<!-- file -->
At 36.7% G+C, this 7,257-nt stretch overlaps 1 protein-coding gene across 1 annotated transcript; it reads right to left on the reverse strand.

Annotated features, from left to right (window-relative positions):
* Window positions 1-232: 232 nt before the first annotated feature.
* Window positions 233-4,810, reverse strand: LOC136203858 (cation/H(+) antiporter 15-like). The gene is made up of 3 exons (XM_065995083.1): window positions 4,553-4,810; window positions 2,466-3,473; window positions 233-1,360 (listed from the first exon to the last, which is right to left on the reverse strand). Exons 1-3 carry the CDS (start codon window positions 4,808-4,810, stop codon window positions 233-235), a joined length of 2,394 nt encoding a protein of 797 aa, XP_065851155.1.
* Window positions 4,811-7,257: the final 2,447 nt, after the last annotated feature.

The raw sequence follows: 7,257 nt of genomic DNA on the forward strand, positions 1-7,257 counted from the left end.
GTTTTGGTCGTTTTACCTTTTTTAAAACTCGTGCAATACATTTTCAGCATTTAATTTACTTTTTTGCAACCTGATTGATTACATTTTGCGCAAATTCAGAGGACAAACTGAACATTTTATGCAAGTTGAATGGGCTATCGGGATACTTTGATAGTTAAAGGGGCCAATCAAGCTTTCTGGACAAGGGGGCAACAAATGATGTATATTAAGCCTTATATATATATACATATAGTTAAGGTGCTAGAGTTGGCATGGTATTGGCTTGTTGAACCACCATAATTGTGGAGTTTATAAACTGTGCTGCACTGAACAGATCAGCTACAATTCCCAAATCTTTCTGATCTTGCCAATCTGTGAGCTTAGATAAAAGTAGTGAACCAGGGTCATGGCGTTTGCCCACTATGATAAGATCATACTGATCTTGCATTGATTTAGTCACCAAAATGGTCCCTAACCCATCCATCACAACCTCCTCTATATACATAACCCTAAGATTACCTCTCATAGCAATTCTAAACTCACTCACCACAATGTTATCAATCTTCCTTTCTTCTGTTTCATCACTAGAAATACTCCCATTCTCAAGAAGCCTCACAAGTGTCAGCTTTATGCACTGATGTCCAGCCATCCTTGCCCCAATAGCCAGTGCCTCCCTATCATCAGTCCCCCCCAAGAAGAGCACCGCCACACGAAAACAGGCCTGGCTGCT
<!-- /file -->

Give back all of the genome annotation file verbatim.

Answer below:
At 36.7% G+C, this 7,257-nt stretch overlaps 1 protein-coding gene across 1 annotated transcript; it reads right to left on the reverse strand.

Annotated features, from left to right (window-relative positions):
* Window positions 1-232: 232 nt before the first annotated feature.
* Window positions 233-4,810, reverse strand: LOC136203858 (cation/H(+) antiporter 15-like). The gene is made up of 3 exons (XM_065995083.1): window positions 4,553-4,810; window positions 2,466-3,473; window positions 233-1,360 (listed from the first exon to the last, which is right to left on the reverse strand). Exons 1-3 carry the CDS (start codon window positions 4,808-4,810, stop codon window positions 233-235), a joined length of 2,394 nt encoding a protein of 797 aa, XP_065851155.1.
* Window positions 4,811-7,257: the final 2,447 nt, after the last annotated feature.

The raw sequence follows: 7,257 nt of genomic DNA on the forward strand, positions 1-7,257 counted from the left end.
GTTTTGGTCGTTTTACCTTTTTTAAAACTCGTGCAATACATTTTCAGCATTTAATTTACTTTTTTGCAACCTGATTGATTACATTTTGCGCAAATTCAGAGGACAAACTGAACATTTTATGCAAGTTGAATGGGCTATCGGGATACTTTGATAGTTAAAGGGGCCAATCAAGCTTTCTGGACAAGGGGGCAACAAATGATGTATATTAAGCCTTATATATATATACATATAGTTAAGGTGCTAGAGTTGGCATGGTATTGGCTTGTTGAACCACCATAATTGTGGAGTTTATAAACTGTGCTGCACTGAACAGATCAGCTACAATTCCCAAATCTTTCTGATCTTGCCAATCTGTGAGCTTAGATAAAAGTAGTGAACCAGGGTCATGGCGTTTGCCCACTATGATAAGATCATACTGATCTTGCATTGATTTAGTCACCAAAATGGTCCCTAACCCATCCATCACAACCTCCTCTATATACATAACCCTAAGATTACCTCTCATAGCAATTCTAAACTCACTCACCACAATGTTATCAATCTTCCTTTCTTCTGTTTCATCACTAGAAATACTCCCATTCTCAAGAAGCCTCACAAGTGTCAGCTTTATGCACTGATGTCCAGCCATCCTTGCCCCAATAGCCAGTGCCTCCCTATCATCAGTCCCCCCCAAGAAGAGCACCGCCACACGAAAACAGGCCTGGCTGCT